Agenda and minutes

Cabinet
Wednesday, 11th September, 2019 7.00 pm

Venue: Committee Rooms 2 & 3, Civic Offices, New Road, Grays, Essex, RM17 6SL. View directions

Contact: Lucy Tricker, Democratic Services Officer  Email: Direct.Democracy@thurrock.gov.uk

Items
No. Item

25.

Minutes pdf icon PDF 89 KB

To approve as a correct record the minutes of Cabinet held on 10 July 2019.

Minutes:

The minutes of Cabinet held on 10 July 2019 were approved as a true and correct record.

26.

Items of Urgent Business

To receive additional items that the Chair is of the opinion should be considered as a matter of urgency, in accordance with Section 100B (4) (b) of the Local Government Act 1972.

Minutes:

There were no items of urgent business.

27.

Declaration of Interests

Minutes:

There were no declarations of interest.

28.

Statements by the Leader

Minutes:

The Leader announced that Thurrock Council had been successful in their application to the High Court for an interim encampment injunction to prevent anyone from establishing unauthorised encampment in Thurrock without full permission and would be enforceable on public and private land. An illegal encampment would result in immediate arrest and would enable the Council to move encampments on within a few hours as well as giving the police more powers in enforcing this.

 

The injunction would also act as a greater deterrent to illegal encampments. It was the second stage of a three stage process and this injunction would be in place for a few months as the Council prepared for a final injunction.

 

The Leader moved on to state that Grays and Tilbury had been selected in the first stages of two exciting government schemes which would help to bring in millions in funding to improve and regenerate the two towns. Grays had been named as one of the additional 50 towns successful in the first round of bidding for the government’s Future High Street Fund. This meant that funding would be received to develop a detailed business plan for the Council to bid for a share of the £1 billion government funding which could be used to revitalise Grays High Street through a new infrastructure that would attract new businesses, shoppers and homes.

 

Tilbury and Grays had also been selected by the government to receive their share of a new £3.6 billion funding pot to help improve infrastructure, drive economic growth and increase job opportunities. Both towns would be one of the 100 towns to benefit from the New Towns Fund and could potentially acquire up to £25 million each to transform the towns through improved transport, broadband connectivity, skills and culture.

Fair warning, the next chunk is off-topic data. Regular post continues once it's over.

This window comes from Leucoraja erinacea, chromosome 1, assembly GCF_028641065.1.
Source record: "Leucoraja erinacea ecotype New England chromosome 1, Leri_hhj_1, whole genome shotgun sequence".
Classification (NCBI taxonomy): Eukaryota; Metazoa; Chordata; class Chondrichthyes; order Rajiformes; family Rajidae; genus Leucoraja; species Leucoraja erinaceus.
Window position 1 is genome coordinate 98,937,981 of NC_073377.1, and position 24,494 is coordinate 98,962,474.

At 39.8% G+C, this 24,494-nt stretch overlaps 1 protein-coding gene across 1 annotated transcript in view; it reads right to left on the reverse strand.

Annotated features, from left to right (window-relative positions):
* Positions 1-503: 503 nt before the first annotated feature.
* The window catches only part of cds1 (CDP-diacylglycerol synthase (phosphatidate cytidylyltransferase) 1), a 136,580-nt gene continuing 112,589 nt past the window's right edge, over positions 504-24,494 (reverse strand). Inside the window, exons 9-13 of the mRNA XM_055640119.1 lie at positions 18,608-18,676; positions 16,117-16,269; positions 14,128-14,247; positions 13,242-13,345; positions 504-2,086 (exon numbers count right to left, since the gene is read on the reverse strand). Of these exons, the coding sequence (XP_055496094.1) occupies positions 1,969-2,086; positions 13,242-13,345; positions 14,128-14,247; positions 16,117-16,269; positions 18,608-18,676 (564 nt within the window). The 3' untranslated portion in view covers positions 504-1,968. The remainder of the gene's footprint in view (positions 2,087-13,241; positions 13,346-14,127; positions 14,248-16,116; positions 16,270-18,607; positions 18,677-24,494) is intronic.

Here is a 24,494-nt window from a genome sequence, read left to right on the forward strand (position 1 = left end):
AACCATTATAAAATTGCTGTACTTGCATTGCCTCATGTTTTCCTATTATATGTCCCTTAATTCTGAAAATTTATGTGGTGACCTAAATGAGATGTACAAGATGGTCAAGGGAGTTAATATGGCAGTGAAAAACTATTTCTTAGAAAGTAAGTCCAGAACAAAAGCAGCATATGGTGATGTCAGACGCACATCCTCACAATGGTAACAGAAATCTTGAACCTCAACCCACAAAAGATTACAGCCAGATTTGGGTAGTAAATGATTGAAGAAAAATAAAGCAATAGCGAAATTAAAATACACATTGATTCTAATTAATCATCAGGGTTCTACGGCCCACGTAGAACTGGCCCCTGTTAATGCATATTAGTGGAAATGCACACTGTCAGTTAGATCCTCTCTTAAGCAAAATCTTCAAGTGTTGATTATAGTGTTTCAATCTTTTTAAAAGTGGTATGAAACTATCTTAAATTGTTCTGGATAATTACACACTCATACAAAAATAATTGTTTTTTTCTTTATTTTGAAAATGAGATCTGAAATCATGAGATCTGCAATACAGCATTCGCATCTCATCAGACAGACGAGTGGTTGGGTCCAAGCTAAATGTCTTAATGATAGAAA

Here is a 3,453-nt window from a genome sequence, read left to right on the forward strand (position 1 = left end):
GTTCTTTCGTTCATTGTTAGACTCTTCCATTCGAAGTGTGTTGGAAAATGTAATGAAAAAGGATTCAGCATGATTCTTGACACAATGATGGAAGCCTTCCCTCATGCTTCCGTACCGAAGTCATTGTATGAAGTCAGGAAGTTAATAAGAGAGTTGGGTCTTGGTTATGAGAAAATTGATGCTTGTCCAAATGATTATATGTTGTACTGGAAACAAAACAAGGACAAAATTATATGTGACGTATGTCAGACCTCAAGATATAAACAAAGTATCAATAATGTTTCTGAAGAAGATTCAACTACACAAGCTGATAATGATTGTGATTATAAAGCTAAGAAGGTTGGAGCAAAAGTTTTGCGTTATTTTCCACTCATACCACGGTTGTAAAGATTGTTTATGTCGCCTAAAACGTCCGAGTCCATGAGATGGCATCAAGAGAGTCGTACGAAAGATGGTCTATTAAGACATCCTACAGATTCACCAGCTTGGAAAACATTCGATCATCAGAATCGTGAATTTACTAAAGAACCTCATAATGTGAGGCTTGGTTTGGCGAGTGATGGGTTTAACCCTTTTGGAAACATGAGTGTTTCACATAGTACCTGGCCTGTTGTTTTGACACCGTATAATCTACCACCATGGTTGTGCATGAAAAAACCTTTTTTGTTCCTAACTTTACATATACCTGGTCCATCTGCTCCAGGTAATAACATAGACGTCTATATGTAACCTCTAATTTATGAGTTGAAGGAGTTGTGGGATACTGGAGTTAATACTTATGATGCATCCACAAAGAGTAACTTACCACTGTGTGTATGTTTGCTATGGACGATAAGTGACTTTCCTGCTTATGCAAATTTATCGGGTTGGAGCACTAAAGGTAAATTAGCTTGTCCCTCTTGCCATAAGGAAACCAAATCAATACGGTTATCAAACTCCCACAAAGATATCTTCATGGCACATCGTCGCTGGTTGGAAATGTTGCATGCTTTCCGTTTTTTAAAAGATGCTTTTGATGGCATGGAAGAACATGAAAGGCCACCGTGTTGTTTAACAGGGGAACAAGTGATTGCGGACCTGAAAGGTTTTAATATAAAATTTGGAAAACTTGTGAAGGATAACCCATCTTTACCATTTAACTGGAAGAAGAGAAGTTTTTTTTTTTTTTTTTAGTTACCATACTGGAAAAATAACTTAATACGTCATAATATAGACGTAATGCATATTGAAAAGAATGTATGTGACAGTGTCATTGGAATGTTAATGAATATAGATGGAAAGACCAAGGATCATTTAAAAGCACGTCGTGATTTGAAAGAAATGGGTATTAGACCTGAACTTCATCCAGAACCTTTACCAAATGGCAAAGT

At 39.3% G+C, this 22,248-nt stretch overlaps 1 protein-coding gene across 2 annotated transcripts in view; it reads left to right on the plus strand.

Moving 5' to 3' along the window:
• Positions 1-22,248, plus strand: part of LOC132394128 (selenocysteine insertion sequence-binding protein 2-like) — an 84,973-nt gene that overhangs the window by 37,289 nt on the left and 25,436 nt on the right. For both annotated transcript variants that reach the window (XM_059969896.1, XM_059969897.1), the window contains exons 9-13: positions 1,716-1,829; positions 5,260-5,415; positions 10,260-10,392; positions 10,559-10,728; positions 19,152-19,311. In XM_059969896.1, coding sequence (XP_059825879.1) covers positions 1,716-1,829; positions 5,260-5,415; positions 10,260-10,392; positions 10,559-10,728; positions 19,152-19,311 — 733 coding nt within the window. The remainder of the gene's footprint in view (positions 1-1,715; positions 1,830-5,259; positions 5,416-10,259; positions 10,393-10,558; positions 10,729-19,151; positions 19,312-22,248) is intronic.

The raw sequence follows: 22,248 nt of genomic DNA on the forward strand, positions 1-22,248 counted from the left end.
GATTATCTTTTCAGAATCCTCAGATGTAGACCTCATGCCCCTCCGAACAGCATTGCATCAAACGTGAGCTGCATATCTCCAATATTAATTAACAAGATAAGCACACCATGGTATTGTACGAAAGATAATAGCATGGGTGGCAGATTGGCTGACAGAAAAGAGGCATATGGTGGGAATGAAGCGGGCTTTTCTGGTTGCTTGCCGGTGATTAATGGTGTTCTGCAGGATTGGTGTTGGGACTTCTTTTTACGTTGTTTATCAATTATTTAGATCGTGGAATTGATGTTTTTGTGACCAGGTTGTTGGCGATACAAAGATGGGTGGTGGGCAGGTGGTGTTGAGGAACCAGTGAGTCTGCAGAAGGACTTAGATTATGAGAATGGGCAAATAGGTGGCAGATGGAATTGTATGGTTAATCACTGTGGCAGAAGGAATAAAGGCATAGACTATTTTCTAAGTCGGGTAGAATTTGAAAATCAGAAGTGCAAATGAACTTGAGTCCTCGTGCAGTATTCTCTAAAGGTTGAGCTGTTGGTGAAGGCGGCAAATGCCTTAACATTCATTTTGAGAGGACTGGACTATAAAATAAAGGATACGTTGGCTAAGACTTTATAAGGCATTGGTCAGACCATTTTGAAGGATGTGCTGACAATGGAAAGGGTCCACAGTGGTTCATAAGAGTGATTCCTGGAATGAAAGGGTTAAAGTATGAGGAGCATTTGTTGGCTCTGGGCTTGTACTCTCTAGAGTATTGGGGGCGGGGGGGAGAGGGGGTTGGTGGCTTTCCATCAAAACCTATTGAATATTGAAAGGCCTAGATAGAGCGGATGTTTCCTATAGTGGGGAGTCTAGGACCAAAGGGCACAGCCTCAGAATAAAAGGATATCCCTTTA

The funding for Tilbury and Grays was in addition to the current Council plans for Grays Town Centre which included the Grays Town Centre Regeneration and the Grays Underpass Scheme. In addition, there was already private investment to transform the State Cinema site and plans to create a revitalised shopping centre which owners, New River, say could include a gym, a hotel and food retail.

 

Moving on to Anti-Social Behaviour (ASB), the Leader said that the Council had been successful in continuously targeting ASB acts with a campaign to crack down on the use of nitrous oxide (laughing gas) canisters and in securing a criminal behaviour order against a nuisance neighbour.

 

Back in August 2019, the Council had launched a joint campaign between Essex Police and Environmental Enforcement Officers to tackle ASB and nitrous oxide canisters in Thurrock’s car parks. The first few weeks of this campaign saw:

 

              19 Fixed Penalty Notices (FPNs) issued for littering, fly-posting and ASB;

              22 community protection warnings for ASB involvement in Grays, Chafford Hundred and Tilbury;

              8 community protection warnings for cannabis possession; and

              3 community protection warnings for HGV parking in Manor Way.

 

There had also been success in securing a 10 year  ...  view the full minutes text for item 28.

29.

Briefings on Policy, Budget and Other Issues

Minutes:

Councillor Halden gave an update on the Dedicated School Grant (DSG) and said that Thurrock was in a great position with realistic plans in place following the inherited deficit back in 2016. These plans had been created in partnership with forward thinking schools and through budget planning. Like many other local authorities, Thurrock had a historic DSG debt due to pressures to the service. Some of this pressure arose from an increase in special needs over the last five years and a sustainable long term plan was needed to resolve these pressures.